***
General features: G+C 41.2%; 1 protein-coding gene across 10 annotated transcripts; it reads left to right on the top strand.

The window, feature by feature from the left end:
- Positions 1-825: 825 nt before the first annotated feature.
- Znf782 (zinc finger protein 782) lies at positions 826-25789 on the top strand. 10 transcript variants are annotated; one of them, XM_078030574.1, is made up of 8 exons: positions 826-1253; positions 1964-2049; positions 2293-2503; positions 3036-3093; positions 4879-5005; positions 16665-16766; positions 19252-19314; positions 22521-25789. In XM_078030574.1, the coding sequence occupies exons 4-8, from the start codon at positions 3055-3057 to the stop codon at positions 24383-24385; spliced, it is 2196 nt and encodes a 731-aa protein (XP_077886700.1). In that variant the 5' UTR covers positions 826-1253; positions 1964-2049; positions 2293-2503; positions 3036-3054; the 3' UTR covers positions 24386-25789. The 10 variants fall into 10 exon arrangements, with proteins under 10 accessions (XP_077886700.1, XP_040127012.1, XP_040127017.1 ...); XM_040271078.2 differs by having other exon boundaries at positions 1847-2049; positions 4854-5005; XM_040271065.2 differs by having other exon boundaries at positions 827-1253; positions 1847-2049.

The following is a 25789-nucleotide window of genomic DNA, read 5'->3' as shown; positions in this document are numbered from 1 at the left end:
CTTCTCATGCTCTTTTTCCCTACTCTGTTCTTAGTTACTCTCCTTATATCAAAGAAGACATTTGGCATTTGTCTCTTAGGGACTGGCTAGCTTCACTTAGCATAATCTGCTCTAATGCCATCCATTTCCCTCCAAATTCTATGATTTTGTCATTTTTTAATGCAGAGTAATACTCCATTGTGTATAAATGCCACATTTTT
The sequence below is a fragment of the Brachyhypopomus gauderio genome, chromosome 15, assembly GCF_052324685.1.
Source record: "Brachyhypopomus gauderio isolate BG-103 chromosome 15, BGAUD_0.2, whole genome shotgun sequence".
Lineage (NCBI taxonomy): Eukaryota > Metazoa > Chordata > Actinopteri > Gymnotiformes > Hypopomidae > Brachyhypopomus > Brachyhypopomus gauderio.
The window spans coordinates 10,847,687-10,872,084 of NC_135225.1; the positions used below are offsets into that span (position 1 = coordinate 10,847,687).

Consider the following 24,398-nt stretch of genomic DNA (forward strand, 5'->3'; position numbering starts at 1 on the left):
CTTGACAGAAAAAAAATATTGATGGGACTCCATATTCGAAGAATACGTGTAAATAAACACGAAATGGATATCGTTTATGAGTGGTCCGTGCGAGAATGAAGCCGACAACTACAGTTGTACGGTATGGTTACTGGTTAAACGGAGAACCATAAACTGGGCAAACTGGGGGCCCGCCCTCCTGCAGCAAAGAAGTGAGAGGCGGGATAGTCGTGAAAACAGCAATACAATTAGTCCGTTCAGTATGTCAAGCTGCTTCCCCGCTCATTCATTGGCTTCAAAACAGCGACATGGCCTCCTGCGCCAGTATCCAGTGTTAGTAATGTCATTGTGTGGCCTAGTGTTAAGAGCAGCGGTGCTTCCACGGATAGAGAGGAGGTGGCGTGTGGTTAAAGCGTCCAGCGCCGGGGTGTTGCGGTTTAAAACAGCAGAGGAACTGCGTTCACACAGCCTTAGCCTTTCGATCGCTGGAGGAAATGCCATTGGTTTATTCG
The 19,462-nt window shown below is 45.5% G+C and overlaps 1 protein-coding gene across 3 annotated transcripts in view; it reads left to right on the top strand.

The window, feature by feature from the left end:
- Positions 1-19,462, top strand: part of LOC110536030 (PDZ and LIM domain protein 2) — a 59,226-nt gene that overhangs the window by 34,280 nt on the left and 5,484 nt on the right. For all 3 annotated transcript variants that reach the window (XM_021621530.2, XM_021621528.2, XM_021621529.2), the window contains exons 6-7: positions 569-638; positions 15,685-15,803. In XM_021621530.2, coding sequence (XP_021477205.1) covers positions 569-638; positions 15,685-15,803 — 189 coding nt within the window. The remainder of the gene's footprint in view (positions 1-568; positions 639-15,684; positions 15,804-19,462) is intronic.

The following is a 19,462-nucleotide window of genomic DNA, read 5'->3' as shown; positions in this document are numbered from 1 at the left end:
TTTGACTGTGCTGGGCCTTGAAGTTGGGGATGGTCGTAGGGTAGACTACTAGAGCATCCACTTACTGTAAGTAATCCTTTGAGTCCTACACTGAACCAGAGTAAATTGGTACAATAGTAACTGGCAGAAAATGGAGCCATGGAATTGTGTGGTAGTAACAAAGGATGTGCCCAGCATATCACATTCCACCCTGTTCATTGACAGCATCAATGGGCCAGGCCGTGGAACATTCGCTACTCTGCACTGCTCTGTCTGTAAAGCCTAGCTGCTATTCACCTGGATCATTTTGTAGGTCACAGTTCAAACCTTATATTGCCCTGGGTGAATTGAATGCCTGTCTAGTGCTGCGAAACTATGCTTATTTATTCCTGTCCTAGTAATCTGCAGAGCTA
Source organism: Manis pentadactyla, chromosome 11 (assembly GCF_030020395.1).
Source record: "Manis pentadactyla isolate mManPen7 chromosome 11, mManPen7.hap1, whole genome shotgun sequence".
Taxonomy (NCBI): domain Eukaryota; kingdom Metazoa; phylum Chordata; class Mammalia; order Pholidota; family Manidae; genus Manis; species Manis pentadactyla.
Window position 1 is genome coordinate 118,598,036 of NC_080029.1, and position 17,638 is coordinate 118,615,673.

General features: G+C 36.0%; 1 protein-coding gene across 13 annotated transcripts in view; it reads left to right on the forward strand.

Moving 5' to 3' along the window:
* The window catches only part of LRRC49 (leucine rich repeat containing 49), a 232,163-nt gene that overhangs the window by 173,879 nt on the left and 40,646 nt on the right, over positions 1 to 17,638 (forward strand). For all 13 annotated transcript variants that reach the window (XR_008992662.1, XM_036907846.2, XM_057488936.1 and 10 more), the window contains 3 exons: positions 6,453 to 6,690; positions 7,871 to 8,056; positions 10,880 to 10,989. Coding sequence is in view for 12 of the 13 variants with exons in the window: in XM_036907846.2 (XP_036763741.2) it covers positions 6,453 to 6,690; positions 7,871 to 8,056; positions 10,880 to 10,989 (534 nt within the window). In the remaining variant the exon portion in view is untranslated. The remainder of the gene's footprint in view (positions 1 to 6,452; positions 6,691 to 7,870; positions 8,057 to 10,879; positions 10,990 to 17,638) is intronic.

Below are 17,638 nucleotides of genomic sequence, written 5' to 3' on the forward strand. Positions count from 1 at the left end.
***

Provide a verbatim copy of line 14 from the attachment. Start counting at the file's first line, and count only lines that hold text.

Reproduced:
The window, feature by feature from the left end: